Rod Johansson, an economist with the U.S. Department of Agriculture, says those commodity prices have continued to drop and have now reached a crucial point.
“They may be coming down so far that in some cases, farmers aren’t meeting the cost of production,” Johansson says. Despite predictions for record or near-record yields, the abysmal prices mean many farmers may have to make some difficult decisions as they plan for the months ahead.
“Producers start digging into their capital reserves and they also see a reflection in the negotiated land rent values,” he says. “We would expect to see an increase in loan activity occurring in the banking sector.” As they head into spring planting season in a few months, some Iowa farmers may chose to leave select plots of land unplanted, as it may cost more to grow a crop than the crop is worth.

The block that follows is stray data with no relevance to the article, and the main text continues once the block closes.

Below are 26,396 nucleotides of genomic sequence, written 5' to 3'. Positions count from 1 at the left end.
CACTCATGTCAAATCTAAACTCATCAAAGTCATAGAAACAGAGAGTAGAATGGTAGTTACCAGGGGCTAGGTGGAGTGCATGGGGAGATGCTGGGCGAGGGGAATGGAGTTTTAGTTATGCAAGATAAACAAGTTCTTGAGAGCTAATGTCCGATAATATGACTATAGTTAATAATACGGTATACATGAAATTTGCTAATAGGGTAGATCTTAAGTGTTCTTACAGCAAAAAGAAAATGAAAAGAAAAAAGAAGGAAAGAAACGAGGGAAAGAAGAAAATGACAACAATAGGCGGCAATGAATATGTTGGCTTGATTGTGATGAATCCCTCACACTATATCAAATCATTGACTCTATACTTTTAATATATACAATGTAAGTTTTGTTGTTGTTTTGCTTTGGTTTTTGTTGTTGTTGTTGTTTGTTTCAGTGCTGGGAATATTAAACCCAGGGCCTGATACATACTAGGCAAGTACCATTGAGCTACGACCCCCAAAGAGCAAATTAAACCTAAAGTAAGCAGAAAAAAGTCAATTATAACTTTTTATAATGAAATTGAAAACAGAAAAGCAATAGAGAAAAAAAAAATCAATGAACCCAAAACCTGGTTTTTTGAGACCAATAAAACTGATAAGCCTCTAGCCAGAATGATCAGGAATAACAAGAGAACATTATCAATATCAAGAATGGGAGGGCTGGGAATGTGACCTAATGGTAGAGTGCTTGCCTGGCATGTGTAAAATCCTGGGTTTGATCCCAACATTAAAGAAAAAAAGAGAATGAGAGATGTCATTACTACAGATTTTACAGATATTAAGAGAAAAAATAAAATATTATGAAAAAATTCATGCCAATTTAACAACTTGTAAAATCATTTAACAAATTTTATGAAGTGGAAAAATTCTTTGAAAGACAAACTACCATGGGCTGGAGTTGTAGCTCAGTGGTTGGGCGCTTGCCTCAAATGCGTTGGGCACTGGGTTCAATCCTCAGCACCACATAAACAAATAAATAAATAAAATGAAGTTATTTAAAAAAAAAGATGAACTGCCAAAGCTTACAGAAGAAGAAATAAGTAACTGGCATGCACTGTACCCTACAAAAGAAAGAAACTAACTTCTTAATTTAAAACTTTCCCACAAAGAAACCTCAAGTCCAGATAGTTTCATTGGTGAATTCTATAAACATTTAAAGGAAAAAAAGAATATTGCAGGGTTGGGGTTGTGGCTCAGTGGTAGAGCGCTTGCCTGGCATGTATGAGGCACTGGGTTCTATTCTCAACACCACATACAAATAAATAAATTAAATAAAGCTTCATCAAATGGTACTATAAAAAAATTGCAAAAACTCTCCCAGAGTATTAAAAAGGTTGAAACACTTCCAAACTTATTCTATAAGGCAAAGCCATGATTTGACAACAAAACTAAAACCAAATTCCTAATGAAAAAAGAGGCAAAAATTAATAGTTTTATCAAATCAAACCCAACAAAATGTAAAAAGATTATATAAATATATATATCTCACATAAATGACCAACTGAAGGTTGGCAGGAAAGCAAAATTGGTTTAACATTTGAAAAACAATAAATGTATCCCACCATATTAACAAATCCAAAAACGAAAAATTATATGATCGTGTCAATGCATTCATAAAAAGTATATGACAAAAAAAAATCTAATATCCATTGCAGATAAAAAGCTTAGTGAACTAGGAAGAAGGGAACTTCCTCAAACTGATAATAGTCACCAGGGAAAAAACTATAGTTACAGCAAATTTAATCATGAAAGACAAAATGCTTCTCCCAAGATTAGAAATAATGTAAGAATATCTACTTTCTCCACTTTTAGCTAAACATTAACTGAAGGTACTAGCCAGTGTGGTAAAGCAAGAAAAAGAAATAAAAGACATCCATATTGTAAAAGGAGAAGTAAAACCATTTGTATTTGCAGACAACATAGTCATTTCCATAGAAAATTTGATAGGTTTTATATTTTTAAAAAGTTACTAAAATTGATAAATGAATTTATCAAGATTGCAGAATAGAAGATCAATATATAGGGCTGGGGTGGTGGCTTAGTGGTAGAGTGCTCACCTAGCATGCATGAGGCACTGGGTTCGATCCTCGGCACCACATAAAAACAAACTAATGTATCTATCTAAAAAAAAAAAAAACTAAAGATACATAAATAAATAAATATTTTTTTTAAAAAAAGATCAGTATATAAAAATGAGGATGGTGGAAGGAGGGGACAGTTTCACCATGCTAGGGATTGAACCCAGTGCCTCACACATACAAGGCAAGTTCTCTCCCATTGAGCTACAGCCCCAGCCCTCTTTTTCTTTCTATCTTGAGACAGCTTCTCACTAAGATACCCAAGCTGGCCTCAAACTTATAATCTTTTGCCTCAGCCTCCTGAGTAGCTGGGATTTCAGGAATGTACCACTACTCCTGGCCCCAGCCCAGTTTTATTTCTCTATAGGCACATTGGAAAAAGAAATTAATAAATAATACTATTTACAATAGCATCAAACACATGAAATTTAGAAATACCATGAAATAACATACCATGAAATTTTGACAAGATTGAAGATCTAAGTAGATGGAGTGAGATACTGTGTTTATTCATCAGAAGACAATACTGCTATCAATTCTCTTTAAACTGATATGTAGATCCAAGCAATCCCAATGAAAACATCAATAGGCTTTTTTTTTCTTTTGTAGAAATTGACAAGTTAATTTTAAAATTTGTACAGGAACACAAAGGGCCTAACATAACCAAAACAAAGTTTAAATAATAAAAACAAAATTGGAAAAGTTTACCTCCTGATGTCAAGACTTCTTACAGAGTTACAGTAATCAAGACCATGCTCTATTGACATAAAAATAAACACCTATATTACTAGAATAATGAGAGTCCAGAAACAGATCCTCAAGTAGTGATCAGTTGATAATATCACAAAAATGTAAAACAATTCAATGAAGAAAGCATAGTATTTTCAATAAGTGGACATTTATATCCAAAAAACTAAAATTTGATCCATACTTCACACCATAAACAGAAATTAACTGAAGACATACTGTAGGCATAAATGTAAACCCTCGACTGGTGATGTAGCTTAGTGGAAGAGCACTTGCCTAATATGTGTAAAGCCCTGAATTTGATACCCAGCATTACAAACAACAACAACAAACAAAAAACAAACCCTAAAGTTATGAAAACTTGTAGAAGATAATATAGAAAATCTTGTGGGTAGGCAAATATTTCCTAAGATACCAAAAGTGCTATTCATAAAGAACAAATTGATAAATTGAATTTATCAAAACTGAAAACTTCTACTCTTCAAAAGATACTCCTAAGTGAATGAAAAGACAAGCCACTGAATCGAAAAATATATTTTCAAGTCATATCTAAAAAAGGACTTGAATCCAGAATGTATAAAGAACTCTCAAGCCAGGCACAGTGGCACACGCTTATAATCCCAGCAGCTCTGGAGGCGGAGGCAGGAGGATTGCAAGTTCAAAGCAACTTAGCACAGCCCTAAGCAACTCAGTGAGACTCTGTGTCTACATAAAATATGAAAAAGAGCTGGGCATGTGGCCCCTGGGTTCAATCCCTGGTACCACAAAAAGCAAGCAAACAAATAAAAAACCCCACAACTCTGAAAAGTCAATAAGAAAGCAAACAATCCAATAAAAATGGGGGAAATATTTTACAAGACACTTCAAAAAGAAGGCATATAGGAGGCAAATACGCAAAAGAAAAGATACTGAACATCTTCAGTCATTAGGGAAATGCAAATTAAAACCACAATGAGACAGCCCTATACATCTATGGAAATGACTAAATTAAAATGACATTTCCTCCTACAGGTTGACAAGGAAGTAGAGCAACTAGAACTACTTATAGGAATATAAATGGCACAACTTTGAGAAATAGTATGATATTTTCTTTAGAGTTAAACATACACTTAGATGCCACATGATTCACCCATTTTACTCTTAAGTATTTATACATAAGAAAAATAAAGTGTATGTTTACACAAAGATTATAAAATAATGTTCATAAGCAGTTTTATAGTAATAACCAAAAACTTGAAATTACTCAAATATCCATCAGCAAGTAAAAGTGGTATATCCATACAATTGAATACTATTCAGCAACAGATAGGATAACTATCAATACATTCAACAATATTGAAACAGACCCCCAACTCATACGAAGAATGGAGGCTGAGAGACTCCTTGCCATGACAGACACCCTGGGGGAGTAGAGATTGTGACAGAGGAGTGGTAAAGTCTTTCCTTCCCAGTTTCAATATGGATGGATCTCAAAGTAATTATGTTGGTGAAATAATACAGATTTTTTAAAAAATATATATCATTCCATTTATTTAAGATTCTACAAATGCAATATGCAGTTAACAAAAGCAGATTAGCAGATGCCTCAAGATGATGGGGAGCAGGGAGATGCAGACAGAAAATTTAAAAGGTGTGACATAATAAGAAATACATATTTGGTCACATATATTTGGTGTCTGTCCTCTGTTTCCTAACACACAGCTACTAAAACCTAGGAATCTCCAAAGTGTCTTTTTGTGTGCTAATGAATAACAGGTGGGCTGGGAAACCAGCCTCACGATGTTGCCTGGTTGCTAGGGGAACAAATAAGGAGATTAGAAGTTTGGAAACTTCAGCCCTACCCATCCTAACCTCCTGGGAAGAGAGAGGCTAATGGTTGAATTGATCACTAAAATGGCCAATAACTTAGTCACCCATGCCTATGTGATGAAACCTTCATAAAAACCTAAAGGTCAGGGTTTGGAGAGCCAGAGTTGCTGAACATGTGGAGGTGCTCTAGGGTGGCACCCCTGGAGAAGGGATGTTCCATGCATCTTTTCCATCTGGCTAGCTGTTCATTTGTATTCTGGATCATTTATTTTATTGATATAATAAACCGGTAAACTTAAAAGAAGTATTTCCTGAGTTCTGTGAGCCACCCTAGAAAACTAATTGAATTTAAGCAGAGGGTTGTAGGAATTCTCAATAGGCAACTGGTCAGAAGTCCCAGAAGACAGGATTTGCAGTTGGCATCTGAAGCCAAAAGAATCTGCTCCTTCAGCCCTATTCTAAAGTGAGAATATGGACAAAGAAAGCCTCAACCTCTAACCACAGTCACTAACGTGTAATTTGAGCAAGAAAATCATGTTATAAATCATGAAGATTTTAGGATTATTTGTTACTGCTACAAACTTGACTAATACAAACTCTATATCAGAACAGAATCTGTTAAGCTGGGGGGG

Johansson says, “Marginal production acres, low-yield acres, high-cost production acres would likely exit from production if prices remain too low to cover production costs on those acres.” Some farmers may have to dip into their rainy day funds to make ends meet. He says the good news is there are back-up plans in place as many farmers have insurance and there are safety net programs built into the Farm Bill.